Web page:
Tuesday, September 26, 2017

The police union playbook for responding to racially charged police shootings

Police unions have been under fire lately for protecting bad cops, opposing reforms, and engaging in bullying behavior in response to public criticisms of unwarranted police shootings. So, in the wake of this latest round of attention, let's take a look at the police-union playbook when it comes to responding to controversial police use of force incidents. 

In the most recent Reasonably Suspicious podcast, we discussed a book just out this year coauthored by Ron DeLord, the former head of the Combined Law Enforcement Associations of Texas and one of the most important voices in the country on police labor matters. The book was called "Law Enforcement, Police Unions, and the Future: Educating Police Management and Unions About the Challenges Ahead." 

In the podcast, we talked about the authors' analysis of police pension politics. But today we turn to Chapter 11, titled, "What Every Union Leader Needs To Know About Dealing With The Media In A High Profile Incident."

The chapter opens with a quote from Malcolm X. "The media's the most powerful entity on earth. They have the power to make the innocent guilty and to make the guilty innocent, and that's power. Because they control the minds of the masses."

The authors suggested eight "rules" for dealing with the media to help unions with this task of making "the guilty innocent." They were laid out as subheads to the chapter:

Rule One: Do Not Defend the Indefensible
Argues that, in racially charged debates, union leaders may need to sacrifice individual members to the media maelstrom because, "If the unions stands directly in the blast and tries to stop it, the blast will overwhelm and discredit the union and the officers it represents." They gave an example in which "the officers were terminated and the union received favorable press."

Rule Two: Redirect the Message
Specifically, "The union should look to see if management or elected officials are overreacting and have jumped to conclusions about the 'guilt' of the officer or officers." Then single that person out and attack them. "The union's attack on the offending officials will start a war of words between the parties and distract the media."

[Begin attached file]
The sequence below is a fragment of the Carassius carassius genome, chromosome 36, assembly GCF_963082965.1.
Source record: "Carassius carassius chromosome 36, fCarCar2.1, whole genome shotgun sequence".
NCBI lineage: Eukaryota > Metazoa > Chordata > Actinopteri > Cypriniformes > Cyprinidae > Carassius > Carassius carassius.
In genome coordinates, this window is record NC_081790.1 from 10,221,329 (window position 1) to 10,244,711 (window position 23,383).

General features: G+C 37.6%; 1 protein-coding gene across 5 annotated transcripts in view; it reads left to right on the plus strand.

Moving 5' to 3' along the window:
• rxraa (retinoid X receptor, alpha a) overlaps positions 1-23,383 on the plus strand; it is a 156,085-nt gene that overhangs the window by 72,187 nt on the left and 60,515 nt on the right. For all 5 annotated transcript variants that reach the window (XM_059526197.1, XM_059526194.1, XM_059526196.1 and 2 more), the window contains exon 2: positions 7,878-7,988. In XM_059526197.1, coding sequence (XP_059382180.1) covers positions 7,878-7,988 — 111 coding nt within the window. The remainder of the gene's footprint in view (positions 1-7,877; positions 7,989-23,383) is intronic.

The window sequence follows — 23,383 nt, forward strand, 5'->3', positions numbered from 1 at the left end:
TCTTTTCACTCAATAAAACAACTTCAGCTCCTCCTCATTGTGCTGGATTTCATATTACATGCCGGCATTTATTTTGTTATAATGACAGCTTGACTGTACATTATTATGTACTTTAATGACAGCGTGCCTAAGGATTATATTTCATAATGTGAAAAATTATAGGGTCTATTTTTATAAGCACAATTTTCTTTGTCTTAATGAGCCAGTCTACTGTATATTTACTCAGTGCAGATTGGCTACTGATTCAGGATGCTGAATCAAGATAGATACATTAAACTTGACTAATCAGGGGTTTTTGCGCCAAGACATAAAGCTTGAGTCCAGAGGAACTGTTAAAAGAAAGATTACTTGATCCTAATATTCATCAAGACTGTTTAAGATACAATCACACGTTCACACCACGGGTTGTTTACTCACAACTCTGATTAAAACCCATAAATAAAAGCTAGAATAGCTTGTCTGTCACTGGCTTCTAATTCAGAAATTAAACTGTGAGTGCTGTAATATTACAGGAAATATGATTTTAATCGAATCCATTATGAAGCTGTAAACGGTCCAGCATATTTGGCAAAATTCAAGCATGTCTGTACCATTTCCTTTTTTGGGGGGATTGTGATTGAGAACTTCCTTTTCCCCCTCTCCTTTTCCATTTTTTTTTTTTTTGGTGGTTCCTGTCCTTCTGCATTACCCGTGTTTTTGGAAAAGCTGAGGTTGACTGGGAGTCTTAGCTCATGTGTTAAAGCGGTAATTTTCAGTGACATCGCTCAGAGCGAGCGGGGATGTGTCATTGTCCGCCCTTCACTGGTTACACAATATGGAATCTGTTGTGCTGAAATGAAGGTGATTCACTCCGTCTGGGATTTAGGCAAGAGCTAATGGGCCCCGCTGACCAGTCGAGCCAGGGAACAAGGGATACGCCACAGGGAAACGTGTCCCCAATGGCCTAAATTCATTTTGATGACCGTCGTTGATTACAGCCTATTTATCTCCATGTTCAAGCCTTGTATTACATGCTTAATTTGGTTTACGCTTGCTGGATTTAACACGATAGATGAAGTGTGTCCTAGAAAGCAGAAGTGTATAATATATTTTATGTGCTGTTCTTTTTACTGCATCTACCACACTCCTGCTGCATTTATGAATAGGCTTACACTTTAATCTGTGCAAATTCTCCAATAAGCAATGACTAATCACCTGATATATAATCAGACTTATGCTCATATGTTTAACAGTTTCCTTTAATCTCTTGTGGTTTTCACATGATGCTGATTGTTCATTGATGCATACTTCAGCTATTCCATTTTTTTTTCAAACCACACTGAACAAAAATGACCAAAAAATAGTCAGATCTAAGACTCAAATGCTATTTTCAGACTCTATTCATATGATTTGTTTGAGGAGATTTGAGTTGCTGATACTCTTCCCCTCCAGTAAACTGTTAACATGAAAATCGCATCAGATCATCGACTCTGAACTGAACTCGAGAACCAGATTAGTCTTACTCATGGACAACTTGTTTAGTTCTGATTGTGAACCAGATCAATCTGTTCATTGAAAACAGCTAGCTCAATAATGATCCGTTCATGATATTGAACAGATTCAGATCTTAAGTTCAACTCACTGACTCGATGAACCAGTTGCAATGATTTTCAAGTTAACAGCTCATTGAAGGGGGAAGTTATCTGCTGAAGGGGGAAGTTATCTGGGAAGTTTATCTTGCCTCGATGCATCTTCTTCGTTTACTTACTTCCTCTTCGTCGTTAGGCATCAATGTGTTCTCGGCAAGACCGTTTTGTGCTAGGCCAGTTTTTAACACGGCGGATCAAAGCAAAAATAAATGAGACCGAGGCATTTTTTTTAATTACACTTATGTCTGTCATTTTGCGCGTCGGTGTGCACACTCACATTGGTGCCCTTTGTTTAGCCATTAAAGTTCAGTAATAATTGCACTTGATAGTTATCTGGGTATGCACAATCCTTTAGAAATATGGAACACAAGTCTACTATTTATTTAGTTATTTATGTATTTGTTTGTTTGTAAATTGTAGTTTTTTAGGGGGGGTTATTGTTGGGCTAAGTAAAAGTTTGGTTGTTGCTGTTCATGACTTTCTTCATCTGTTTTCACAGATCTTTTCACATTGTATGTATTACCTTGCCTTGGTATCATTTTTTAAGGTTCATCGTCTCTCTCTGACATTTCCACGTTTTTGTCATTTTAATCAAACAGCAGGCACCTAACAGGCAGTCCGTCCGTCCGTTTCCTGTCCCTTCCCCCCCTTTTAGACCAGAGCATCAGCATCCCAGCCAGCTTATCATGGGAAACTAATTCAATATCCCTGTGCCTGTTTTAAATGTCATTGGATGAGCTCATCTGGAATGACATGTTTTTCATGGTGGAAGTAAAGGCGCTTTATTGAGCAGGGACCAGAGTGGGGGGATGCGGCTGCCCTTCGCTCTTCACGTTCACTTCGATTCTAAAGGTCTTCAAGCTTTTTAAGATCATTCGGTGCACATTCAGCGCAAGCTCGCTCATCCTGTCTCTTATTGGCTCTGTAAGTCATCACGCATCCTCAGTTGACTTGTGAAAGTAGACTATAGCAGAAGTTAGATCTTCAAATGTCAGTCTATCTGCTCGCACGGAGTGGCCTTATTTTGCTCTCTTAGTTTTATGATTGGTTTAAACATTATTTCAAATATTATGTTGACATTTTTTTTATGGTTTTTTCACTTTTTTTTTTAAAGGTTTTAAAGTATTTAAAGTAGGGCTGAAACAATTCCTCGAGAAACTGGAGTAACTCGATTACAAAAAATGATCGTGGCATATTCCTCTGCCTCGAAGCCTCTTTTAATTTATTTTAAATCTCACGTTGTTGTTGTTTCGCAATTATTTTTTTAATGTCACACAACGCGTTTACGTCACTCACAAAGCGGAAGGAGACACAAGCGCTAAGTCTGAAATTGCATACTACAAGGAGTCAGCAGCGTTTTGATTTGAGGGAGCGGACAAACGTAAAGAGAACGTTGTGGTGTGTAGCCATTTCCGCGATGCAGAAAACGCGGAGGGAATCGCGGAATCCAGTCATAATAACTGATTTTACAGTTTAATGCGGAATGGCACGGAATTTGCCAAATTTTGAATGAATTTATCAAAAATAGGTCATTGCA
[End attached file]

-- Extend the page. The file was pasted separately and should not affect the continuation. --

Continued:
Rule Three: Wrap Yourself in the Flag
"If the high profile incident appears to be really bad and there is no logical explanation in the initial aftermath that the union can give to the media and the public for the officer's actions, the union should wrap itself in the flag." Further, "The union may consider going on the offense at this point." For example, "If the incident has racial overtones, make the message that the debate is about criminals, not race."

Rule Four: Remind the Public Who the Real Bad Guys Are in the Case, and Pray There Are Some
Most high profile incidents begin "when someone starts acting badly or breaking the law, so they suggest that unions investigate the victim ("get the public record on this person") and publicly blame them. They add, "If the incident involves a carload of preachers, revisit Rule Number Three (Wrap Yourself In The Flag)."

Rule Five: Educate the Public About the Hazards of the Job
They encourage emphasizing how dangerous police officers jobs are  and advocate taking reporters to ride along with officers, attend training classes on tactics, or participate in shoot-no-shoot exercises.